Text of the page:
It’s funny how a song can bring up such strong emotions at the drop of a hat.

This morning I was driving to Elk River for the Spring craft show and I was listening to my iPod for the long drive. A song came on that is about a dad ‘giving’ his daughter’s hand and it basically was a message to the new husband that the woman he was going to build a life with is still the little girl that he had an unexplainable and unconditional love for.  

I noticed that I was getting teary listening to the song flowing so easily and innocently from my speakers.  It stuck me that it wasn’t unusual for me to get emotional about songs like this even before I had my own little girl.  

It may be cliche but I was born to be a mom.  I always felt like that might be true without anything to ‘back up’ my claim.  Today it clicked.  

I have always had some understanding of the insane roller coaster that was motherhood.  I somehow always knew that each thing that would bring me joy in my child’s life would also come with a little bit of bitter sweetness.  The first time my daughter rolled over I was so proud of her but also dumbfounded that a natural process would elicit such pride and taken aback by the undertone of sadness by the growing independence of my little girl.

Intuitively I knew that the things that were most rewarding about being a mom would also likely involve some of the hardest ‘transitions’ in life.  Even at 18 months this has been evident.  I still beam with pride and feel guilt over the small hint of sadness under the surface when I think about the day she reached out for her daycare provider when I dropped her off.  While I couldn’t have been happier with her ability to securely bond with a non parent caregiver, I was hurt that she didn’t show any desire to stay with her mom.  I know that it’s a sign of a healthy, secure, and well adjusted child and I know that it is a huge vote of confidence from my daughter in regard to the daycare choice we made for her, but it is heart breaking to see her need me less and less.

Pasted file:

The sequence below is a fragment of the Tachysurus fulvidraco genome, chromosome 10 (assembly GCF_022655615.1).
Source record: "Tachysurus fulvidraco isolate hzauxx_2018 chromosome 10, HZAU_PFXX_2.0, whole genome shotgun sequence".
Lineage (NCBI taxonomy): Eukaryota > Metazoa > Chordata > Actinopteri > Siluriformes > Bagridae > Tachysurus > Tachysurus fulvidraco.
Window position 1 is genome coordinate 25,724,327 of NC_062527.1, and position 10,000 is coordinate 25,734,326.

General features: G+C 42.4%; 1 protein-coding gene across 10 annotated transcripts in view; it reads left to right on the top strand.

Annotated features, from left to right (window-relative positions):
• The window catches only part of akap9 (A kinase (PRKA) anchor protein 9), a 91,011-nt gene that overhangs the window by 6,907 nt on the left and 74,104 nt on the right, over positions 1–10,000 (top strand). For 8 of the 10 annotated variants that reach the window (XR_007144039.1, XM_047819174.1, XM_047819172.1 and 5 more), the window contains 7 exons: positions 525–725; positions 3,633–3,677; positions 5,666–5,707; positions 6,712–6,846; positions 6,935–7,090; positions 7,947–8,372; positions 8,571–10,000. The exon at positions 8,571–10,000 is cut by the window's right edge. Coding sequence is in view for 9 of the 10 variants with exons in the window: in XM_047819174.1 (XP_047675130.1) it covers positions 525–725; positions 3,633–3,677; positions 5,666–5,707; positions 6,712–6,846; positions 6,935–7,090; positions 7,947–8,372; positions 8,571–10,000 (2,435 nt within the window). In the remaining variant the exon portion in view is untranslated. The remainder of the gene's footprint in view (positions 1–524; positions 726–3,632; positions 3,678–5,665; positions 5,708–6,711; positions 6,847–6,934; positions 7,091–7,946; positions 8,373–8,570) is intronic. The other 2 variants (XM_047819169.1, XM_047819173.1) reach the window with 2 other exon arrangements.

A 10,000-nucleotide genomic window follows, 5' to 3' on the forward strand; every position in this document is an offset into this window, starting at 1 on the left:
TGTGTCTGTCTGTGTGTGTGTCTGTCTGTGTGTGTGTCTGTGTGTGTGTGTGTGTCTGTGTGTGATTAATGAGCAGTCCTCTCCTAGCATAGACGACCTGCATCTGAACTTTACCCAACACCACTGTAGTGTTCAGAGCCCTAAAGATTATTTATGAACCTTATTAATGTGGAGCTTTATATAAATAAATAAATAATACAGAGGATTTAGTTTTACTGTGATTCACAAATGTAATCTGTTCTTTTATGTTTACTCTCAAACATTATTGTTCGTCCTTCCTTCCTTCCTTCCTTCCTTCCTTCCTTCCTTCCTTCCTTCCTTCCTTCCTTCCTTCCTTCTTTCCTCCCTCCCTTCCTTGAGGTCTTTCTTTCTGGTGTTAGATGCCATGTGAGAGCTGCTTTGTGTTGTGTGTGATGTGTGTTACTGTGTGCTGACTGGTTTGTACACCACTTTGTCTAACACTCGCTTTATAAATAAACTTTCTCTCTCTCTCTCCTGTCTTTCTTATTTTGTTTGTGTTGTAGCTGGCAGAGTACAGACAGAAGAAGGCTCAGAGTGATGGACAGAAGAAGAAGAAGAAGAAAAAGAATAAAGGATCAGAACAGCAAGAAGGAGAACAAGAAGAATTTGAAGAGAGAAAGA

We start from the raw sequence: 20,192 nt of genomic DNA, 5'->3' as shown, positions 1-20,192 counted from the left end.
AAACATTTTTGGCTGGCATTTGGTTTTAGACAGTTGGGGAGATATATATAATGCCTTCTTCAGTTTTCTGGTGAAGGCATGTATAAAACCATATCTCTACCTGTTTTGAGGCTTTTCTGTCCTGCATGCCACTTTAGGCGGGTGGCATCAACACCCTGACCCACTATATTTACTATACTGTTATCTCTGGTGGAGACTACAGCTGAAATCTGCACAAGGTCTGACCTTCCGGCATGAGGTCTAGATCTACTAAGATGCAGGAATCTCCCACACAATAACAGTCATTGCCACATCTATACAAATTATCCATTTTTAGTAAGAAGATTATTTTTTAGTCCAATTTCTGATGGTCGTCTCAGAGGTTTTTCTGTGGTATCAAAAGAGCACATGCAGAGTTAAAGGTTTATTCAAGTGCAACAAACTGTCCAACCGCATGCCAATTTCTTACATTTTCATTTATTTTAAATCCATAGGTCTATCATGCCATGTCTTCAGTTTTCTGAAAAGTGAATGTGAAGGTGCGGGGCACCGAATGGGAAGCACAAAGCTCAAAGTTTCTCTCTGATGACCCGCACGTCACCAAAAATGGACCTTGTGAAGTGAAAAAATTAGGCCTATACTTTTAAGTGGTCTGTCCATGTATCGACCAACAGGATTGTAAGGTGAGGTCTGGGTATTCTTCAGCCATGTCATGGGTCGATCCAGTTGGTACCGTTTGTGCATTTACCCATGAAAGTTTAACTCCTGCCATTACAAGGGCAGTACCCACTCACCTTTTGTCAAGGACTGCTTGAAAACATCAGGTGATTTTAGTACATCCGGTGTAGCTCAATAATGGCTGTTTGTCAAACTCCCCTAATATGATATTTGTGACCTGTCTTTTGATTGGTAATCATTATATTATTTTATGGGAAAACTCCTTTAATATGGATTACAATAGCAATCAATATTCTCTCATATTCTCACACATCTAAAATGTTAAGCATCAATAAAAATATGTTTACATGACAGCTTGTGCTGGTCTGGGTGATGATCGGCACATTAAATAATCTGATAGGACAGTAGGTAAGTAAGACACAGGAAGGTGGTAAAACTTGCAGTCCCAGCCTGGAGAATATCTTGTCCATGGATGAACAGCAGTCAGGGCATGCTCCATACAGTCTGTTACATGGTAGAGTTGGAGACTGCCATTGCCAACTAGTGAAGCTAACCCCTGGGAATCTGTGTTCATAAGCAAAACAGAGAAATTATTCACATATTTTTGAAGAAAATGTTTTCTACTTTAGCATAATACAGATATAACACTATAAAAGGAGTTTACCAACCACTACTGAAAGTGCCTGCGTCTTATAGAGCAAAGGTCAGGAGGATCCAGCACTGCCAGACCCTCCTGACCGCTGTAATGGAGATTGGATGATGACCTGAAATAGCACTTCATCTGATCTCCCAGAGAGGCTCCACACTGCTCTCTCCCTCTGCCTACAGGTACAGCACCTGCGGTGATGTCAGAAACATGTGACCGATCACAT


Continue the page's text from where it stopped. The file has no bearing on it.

To say I was prepared for motherhood would be an absurd claim, but it would not be a stretch to say I took to this role in my life like a fish to water.  Nothing has ever felt more challenging, rewarding and natural in my life.  


One thought on “Motherhood

  1. Pingback: HATEFUL MOTHERS?? | Unspoken Truths

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